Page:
Because of shorter (1.5 m) screened intervals, intermediate and deep wells may provide a better estimate of groundwater age and are subject to fewer uncertainties impacting shallow wells. Wells 1E-I and 2D-I had comparable groundwater ages of 20.9 and 20.5 years, respectively, in 2016. Well 1E-I groundwater age stayed similar between the two sampling periods (1998 = 20.2 years), while 2D-I increased by 81% (1998 = 11.3 years). Groundwater samples from 1G-I were collected in both the spring and fall of 2016 to explore temporal trends in groundwater age at a site near a canal. Although there is no direct comparison with the previous study, apparent groundwater age at the well found little variation in groundwater age, with spring and fall ages of just 5.9 and 5.3 years, respectively. Results from Well 1C-I displayed nearly modern groundwater age (i.e., age ≈ 0 years). Results from this well appear erroneous, and were excluded from the comparisons in Table 1, since it is unlikely modern groundwater would be observed 11 m below the water table.
Groundwater age of samples collected in 1998 from deep wells ranged from 12.0 to 31.5 years, while in 2016 apparent groundwater ages were between 12.0 to 47.0 years. The largest change in groundwater age was for groundwater sampled from Well 1E-D. While apparent groundwater age stayed similar in Well 1E shallow and intermediate depths, groundwater age from the deep well increased from 31.5 to 47.0 years, or 49%. This increase would suggest groundwater was nearly unaffected by recharge and water sampled in 1998 was essentially the same water collected in 2016. The groundwater age trend in Well Nests 2D and 1E is consistent with non-uniform recharge in the region, where screens at different depths in the aquifer are influenced by different recharge sources (i.e., localized irrigation and/or canals).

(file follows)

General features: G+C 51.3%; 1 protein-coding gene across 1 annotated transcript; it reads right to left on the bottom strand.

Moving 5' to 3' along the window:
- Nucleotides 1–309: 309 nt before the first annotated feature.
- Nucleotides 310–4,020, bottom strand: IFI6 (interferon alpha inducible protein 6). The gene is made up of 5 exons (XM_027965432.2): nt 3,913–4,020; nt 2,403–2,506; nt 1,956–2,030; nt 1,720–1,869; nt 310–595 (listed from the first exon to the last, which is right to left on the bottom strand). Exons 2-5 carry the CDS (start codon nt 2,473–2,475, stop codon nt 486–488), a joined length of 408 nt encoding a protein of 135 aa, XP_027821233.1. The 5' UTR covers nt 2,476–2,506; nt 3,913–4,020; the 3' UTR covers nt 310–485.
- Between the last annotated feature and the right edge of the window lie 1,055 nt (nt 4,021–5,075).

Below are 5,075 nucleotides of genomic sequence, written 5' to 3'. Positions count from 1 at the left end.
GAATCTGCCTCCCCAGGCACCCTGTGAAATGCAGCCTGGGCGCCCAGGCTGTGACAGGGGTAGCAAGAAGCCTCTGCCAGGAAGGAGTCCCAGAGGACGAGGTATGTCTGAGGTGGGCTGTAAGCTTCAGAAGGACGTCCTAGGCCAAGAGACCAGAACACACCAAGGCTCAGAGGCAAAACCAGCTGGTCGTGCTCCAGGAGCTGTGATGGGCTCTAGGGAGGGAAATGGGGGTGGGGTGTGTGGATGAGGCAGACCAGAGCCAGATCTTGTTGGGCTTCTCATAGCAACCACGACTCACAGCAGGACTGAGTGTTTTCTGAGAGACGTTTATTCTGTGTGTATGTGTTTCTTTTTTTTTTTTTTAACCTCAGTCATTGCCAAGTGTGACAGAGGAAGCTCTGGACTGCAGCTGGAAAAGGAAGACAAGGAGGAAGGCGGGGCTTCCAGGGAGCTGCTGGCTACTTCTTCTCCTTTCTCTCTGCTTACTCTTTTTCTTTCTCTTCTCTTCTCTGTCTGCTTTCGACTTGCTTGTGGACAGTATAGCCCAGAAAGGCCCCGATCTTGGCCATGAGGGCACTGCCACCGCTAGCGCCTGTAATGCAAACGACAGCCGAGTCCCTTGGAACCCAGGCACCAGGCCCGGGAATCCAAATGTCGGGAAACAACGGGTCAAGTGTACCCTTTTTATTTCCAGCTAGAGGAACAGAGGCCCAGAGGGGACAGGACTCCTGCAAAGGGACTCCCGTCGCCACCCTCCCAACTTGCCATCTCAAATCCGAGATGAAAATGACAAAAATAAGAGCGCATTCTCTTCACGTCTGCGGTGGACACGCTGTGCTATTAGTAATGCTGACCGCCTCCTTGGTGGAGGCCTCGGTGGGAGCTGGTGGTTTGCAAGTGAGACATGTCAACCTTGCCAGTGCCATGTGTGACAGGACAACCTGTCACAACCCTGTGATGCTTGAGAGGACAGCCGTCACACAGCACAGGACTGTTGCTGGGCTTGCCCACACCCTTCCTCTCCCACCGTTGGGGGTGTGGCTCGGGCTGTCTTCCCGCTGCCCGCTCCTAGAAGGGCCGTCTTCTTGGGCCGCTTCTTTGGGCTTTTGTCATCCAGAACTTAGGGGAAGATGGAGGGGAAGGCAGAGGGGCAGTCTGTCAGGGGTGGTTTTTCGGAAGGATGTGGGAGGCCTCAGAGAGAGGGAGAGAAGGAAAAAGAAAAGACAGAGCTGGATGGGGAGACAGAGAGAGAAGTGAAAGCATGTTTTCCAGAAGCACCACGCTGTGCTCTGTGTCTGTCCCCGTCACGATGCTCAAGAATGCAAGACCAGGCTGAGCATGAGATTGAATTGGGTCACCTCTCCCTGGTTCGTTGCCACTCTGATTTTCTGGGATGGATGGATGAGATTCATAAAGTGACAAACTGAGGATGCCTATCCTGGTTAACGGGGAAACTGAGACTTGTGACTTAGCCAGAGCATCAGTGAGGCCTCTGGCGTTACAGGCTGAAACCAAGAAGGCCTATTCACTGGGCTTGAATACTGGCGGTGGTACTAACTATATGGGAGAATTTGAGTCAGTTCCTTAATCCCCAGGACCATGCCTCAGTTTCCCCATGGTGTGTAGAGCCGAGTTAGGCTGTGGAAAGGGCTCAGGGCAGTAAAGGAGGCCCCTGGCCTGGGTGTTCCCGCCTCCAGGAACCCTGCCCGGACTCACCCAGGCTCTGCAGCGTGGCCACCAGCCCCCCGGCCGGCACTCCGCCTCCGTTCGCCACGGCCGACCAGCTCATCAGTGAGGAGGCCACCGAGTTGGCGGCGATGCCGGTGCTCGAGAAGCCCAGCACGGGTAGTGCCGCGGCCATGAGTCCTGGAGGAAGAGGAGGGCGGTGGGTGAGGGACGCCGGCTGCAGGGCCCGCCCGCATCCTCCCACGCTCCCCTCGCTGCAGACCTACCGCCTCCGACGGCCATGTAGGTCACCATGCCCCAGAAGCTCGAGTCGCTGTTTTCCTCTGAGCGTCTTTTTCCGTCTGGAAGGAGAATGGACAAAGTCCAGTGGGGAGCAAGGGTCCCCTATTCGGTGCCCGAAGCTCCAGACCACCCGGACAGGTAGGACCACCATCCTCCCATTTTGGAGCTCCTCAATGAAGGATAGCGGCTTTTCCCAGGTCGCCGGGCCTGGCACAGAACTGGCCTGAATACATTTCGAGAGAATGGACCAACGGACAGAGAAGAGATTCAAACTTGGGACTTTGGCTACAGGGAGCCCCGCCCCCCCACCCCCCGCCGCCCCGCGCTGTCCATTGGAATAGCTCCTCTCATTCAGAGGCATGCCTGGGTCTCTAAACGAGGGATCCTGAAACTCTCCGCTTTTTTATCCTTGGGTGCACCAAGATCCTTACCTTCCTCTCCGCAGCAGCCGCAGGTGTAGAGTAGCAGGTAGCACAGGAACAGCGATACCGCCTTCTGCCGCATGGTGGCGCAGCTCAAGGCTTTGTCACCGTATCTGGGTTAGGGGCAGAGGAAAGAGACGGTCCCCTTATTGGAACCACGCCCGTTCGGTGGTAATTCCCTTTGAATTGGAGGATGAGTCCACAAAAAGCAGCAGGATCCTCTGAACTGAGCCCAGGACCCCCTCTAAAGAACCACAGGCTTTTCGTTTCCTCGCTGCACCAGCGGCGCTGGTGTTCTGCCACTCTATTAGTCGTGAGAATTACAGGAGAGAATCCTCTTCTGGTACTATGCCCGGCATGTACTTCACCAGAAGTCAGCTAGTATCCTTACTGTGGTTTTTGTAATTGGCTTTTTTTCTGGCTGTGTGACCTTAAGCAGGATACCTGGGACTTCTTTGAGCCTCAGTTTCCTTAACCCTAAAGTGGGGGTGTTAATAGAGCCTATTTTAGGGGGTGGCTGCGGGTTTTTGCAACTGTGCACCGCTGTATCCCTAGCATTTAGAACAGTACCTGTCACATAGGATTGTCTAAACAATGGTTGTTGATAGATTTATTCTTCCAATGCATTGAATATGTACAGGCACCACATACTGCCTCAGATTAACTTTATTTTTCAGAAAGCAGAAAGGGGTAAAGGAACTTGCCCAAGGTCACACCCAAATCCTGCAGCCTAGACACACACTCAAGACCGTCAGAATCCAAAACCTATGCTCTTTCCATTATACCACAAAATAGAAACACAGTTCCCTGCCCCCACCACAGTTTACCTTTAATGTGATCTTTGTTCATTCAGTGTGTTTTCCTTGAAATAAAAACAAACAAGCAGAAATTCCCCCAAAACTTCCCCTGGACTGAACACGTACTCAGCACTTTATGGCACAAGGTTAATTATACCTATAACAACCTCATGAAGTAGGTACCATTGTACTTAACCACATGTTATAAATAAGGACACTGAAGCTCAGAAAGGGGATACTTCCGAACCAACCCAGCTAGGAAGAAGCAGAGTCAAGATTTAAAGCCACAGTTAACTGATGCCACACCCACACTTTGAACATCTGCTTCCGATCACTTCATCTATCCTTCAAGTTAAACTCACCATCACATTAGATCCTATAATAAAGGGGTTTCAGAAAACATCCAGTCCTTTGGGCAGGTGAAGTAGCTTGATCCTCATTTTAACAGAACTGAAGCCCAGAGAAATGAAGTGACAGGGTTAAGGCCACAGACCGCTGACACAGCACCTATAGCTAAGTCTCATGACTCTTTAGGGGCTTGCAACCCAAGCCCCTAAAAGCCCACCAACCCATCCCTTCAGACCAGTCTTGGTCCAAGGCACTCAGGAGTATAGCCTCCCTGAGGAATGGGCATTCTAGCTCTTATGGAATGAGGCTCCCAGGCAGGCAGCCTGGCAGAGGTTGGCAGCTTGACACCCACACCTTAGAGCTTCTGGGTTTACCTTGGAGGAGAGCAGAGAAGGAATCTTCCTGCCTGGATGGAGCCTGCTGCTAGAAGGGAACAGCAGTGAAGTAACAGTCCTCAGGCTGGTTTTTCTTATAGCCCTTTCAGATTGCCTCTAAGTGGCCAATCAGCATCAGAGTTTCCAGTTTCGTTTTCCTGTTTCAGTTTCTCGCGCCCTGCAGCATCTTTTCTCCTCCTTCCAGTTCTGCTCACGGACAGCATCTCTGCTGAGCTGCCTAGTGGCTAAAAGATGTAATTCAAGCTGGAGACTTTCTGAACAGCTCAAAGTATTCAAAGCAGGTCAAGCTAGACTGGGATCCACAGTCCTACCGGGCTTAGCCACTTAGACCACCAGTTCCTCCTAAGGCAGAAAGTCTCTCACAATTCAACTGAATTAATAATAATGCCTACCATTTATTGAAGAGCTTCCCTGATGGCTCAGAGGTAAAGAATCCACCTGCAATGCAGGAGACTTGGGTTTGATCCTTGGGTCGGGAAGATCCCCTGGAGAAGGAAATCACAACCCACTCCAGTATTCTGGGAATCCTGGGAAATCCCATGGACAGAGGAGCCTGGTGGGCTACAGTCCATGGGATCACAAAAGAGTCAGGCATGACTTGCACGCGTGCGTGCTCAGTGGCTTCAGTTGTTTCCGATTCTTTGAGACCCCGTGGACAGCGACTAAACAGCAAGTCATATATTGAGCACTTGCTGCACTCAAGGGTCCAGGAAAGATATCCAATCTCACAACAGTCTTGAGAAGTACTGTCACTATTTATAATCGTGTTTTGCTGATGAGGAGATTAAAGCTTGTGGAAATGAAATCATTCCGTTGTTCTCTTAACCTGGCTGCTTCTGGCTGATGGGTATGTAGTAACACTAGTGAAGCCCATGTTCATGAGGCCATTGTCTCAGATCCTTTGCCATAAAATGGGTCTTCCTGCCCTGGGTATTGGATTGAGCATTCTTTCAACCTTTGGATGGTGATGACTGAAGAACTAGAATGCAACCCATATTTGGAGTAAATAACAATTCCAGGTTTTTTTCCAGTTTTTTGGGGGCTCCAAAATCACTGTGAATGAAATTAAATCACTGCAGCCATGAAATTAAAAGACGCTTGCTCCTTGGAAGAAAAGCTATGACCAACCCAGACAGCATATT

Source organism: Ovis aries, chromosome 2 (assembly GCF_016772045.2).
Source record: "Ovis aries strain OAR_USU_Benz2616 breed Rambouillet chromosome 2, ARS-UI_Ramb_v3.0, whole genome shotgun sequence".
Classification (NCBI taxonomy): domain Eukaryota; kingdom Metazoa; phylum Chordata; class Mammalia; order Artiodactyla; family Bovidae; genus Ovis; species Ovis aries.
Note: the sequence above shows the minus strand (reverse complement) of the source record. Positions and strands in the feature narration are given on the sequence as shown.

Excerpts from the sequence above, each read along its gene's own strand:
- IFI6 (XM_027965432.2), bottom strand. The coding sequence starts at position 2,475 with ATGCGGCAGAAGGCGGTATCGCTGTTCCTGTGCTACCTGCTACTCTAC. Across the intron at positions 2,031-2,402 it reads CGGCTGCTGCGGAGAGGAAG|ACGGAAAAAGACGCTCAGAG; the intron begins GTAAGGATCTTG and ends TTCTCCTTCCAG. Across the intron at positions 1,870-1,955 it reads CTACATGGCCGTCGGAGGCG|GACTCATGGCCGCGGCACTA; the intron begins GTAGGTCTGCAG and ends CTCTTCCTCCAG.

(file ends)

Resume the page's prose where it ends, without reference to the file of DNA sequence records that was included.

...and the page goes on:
3.2. Recharge Rates

Recharge rates (R) were estimated as a function of the vertical distance water travels below the water table, porosity, and apparent groundwater age (see Equations (2) and (3)). Figure 3 and Table 1 compare 1998 and 2016 recharge rates. Over nearly two decades, recharge rates decreased in each well, with exception to Well 1L, which had a minor increase. Recharge rates ranged from 0.16 to 0.80 m/year in 1998, with a mean rate of 0.50 m/year (±0.23). Rates in 2016 were not significantly different (p = 0.19; two-sample t-test assuming unequal variances) and varied between 0.13 and 0.60 m/year, averaging 0.35 m/year (±0.19). From 1998 to 2016, mean water depth increased from 7.9 m to 9.4 m.
Shallow wells far from canals are believed to reflect localized recharge, while intermediate and deep wells are more likely to represent recharge sources from both localized irrigation and canal leakage [11]. Shallow wells had varying results, with a comparable recharge rate in Well 1E-S in both studies, and Well 2D-S less than 25% the 1998 recharge rate. The recharge rate in 1E-I, again, was similar between the two studies, while the 2016 recharge rate in 2D-I was less than half that of 1998. The 2016 mean recharge rate in deep wells was nearly double the mean from shallow wells. Deep wells, typically associated with greater groundwater ages, may take time before they reflect changes to environmental variables related to groundwater quantity. The lowest 1998 (R = 0.33 m/year) and 2016 (R = 0.21 m/year) recharge rates from deep wells were both in 1E-D, which is located far from the larger regional canals. The largest 1998 (R = 0.74 m/year) and 2016 (R = 0.60 m/year) deep well recharge rates were in Well 2D-D.